# 10. Bayes' Theorem

Let E1 and E2 be two mutually exclusive events forming a partition of the sample space S and let E be any event of the sample space such that P(E) ≠ 0.

### Example 1

The sample space S is described as "the integers 1 to 15" and is partitioned into:

E1 = "the integers 1 to 8" and

E2 = "the integers 9 to 15".

If E is the event "even number" then we have the following:

[Recall from Conditional Probability that the notation P(E1 | E) means "the probability of the event E1 given that E has already occurred".]

## Statement of Bayes' Theorem

The probabilities for the situation described above is given by Bayes' Theorem, which can be calculated in two ways:

### Method 1

P(E_1 | E)=(P(E_1nnnE))/(P(E_1nnnE)+P(E_2nnnE))

=(P(E_1)xxP(E|E_1))/(P(E_1)xxP(E|E_1)+P(E_2)xxP(E|E_2)

So for our example above, checking both items of this equation:

P(E_1|E)=(P(E_1nnnE))/(P(E_1nnnE)+P(E_2nnnE))

=(4/15)/(4/15+3/15)

=4/7

### Method 2

We get the same result using the second form:

P(E_1|E)=(P(E_1)xxP(E|E_1))/(P(E_1)xxP(E|E_1)+P(E_2)xxP(E|E_2))

=(8/15xx4/8)/(8/15xx4/8+7/15xx3/7)

=(4/15)/(7/15)

=4/7

## Extending Bayes' Theorem for Mutually Exclusive Events

Bayes' Theorem can be extended as follows:

If E1, E2, ... , Ek are mutually exclusive events forming partitions of the sample space S and if E is any event of S such that P(E) ≠ 0, then

P(E_i|E)=(P(E_i nnnE))/(P(E_1nnnE)+P(E_2nnnE)+...+P(E_knnnE))

### Example 2

Of all the smokers in a particular district, 40% prefer brand A and 60% prefer brand B. Of those smokers who prefer brand A, 30% are females, and of those who prefer brand B, 40% are female. What is the probability that a randomly selected smoker prefers brand A, given that the person selected is a female?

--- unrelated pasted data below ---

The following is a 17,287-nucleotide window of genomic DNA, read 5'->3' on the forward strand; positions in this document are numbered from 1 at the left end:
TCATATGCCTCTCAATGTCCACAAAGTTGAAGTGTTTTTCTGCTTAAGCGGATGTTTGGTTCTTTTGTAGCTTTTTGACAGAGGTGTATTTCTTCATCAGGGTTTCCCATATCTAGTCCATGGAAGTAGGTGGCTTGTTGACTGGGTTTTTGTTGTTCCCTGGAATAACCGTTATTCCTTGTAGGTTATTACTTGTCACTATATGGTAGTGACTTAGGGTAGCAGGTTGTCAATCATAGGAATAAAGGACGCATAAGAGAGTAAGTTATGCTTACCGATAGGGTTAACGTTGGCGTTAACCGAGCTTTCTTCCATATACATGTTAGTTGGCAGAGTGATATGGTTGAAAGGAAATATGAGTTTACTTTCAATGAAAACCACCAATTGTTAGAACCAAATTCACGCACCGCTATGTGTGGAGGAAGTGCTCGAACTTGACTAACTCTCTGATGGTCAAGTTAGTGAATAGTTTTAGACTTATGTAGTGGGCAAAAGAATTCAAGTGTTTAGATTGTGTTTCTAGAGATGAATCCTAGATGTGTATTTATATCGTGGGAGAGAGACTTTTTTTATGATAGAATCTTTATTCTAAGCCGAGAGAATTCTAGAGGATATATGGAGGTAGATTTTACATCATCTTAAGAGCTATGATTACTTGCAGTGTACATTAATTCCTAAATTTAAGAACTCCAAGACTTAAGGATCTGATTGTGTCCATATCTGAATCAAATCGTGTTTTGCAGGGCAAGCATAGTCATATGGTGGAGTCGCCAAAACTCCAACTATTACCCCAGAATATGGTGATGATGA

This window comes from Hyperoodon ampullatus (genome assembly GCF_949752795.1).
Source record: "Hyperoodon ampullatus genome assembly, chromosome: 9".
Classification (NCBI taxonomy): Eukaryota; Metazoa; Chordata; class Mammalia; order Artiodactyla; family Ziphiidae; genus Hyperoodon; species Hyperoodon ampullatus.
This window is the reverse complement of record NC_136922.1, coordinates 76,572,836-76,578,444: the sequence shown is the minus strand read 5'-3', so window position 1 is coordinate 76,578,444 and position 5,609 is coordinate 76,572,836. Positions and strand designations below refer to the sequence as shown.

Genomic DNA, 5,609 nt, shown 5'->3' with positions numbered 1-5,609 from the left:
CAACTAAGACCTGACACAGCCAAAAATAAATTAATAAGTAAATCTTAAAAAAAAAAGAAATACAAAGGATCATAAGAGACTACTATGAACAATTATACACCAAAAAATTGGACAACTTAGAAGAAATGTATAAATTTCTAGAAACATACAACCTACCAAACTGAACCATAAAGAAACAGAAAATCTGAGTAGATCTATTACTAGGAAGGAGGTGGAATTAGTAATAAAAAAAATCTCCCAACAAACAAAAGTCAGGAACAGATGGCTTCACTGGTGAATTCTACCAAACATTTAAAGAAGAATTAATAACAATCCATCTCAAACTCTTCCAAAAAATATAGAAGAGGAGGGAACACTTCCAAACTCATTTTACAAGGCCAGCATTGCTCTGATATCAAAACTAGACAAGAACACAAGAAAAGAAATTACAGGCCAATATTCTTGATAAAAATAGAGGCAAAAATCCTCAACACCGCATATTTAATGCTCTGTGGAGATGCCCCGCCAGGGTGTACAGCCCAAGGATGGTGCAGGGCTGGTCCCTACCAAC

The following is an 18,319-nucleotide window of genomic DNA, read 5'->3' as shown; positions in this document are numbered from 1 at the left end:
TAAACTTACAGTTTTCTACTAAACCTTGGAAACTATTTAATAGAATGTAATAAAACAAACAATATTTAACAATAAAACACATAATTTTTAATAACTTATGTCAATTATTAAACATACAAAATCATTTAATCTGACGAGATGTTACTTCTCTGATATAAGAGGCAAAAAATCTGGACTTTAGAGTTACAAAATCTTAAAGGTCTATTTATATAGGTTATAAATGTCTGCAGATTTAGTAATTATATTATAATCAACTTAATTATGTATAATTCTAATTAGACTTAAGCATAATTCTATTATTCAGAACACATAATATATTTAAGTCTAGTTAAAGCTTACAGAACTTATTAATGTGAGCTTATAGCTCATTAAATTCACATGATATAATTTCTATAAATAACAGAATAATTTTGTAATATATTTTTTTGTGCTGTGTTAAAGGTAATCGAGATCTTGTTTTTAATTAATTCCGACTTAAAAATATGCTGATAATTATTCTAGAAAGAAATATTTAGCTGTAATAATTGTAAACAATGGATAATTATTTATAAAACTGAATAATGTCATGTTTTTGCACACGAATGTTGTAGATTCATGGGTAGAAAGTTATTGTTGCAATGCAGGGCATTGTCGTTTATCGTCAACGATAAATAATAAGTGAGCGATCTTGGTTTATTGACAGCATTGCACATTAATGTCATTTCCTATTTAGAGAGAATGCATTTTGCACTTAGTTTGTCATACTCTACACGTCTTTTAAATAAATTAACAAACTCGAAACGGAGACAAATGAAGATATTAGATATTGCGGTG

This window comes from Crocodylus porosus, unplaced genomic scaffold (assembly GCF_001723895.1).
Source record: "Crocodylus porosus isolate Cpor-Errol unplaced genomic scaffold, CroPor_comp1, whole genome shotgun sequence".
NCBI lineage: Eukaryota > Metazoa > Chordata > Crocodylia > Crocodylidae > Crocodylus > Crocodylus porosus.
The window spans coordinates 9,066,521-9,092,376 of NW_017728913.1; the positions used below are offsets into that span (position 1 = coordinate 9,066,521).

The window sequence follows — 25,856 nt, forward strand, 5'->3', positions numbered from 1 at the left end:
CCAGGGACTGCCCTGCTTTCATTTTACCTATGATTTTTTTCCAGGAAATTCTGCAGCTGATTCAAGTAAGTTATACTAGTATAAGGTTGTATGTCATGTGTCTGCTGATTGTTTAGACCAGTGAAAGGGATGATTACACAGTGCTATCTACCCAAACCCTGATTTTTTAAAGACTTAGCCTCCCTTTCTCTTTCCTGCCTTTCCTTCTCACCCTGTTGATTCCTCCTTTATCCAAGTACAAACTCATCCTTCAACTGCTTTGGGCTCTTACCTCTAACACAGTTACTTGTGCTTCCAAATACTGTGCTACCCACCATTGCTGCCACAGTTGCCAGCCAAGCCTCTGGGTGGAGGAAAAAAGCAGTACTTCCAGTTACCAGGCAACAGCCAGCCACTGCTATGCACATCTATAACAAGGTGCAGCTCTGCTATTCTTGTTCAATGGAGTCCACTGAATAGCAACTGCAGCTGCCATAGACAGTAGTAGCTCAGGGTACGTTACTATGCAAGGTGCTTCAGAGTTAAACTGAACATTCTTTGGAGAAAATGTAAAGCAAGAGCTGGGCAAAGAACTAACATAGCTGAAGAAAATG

### Example 3

There are 3 urns A, B and C each containing a total of 10 marbles of which 2, 4 and 8 respectively are red. A pack of cards is cut and a marble is taken from one of the urns depending on the suit shown - a black suit indicating urn A, a diamond urn B, and a heart urn C. What is the probability a red marble is drawn?

If somebody secretly cut the cards and drew out a marble and then announced to us a red marble had in fact been drawn, could we compute the probability of the cut being, say, a heart (or more generally, can we compute the probability of a specified prior event given that the subsequent event did occur)?

## Further explanation of Bayes' Theorem

Here's 2 video explanations of Bayes' Theorem:

Friday math movie – NUMB3RS and Bayes’ Theorem

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